Although I am not a fan of moral equivalency, no thoughtful discussion of “Strategic Default” is complete without comparing the plight of Beleaguered Borrowers with the fortunes of Big Bank execs for the last five years.  Part Two will explore that topic.

[1] “DS” as in “Default Servicing.”

[2] Refinancing generally requires a 60% loan to value (“LTV”), but with market value appreciation, it was presumed that would occur.

[3] Many had “teaser” rates that were unrealistically low, and then adjusted to much higher rates.  Some loans permitted borrowers to pay less than the stated interest rate, which meant that the deferred interest was added back to the principal and would also bear interest.  These were the infamous “negatively amortizing” loans or “Neg-Ams.”

Economist [e·con·o·mist; noun] – An expert in the production, distribution and consumption of goods and services, but is a complete idiot when it comes to making good business decisions for homeowners awash in negative equity. Unabridged Dictionary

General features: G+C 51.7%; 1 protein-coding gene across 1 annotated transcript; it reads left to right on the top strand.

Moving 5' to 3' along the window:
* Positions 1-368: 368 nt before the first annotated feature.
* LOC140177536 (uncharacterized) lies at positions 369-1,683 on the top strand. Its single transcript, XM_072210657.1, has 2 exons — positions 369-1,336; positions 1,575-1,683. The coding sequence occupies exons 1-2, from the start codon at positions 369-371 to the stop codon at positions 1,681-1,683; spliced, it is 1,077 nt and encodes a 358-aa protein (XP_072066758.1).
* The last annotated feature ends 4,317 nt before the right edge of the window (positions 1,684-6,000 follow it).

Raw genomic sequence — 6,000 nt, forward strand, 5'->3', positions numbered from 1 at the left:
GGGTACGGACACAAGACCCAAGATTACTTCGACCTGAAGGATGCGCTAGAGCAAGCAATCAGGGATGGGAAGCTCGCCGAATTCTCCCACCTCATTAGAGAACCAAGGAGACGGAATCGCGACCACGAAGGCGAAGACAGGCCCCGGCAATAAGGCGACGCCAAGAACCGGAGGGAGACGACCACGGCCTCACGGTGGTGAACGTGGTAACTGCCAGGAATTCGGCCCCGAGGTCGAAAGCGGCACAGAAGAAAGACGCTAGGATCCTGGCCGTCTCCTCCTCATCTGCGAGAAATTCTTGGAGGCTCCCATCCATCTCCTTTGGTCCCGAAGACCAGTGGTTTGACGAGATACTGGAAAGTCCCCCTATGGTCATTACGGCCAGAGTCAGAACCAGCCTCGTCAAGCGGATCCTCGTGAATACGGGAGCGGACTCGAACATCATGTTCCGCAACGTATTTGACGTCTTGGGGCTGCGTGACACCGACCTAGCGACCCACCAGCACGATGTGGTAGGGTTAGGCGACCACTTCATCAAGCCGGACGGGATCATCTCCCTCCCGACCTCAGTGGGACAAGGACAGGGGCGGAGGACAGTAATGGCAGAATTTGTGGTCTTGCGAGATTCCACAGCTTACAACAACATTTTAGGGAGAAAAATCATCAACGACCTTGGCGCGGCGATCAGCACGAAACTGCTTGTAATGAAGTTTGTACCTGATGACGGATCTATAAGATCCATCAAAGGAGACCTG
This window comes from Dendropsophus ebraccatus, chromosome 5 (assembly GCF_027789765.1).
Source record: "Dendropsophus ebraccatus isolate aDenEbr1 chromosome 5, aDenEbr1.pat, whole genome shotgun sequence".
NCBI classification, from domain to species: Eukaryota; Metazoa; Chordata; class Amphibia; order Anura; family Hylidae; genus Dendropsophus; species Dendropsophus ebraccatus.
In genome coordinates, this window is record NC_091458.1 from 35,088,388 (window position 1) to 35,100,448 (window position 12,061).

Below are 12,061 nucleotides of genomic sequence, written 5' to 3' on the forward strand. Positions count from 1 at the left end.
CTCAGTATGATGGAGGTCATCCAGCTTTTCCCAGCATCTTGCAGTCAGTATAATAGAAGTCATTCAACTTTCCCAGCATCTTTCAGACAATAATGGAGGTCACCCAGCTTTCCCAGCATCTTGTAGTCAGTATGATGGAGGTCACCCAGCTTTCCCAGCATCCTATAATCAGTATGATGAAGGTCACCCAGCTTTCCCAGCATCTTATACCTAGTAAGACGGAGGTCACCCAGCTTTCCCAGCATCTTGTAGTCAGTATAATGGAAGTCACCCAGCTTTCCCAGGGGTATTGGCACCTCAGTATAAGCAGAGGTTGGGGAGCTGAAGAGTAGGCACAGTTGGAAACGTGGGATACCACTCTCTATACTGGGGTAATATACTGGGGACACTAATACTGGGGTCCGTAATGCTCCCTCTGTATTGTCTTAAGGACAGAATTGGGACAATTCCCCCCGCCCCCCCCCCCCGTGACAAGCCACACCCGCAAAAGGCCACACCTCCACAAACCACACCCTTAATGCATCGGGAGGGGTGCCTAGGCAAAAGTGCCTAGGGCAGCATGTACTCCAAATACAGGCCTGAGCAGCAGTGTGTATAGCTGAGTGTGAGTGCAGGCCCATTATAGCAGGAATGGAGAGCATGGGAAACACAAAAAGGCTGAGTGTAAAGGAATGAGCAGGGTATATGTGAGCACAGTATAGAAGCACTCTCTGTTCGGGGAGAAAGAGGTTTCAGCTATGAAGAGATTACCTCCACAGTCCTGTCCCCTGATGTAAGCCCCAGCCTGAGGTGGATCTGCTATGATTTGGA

The following July 26, 2012 article appearing on a default servicing website,[1] caught my attention the other day: “Economists in Survey Oppose Strategic Default, Principal Forgiveness.”  Herewith, are some of the gems: Continue reading “More Nuts and Dolts”

For anyone who has sought a loan modification or some other pre-foreclosure solution to their distressed housing situation, they must surely recall the treatment – or lack of treatment – they received from their lender or servicer.  In some instances, one knows in a heartbeat that the processing job has been outsourced to some third world country, where the communications break down before they start. In other instances, the processor has the monotone of one that has just taken a Valium before getting on the line. They have the same people skills as zombies reading teleprompters. Perhaps the most ridiculous ruse is the official title these folks are given, considering their low-level status on the corporate ladder:  “Office of the CEO and President.” Given the number of employees carrying that title, this “Office” must be the size of a football stadium.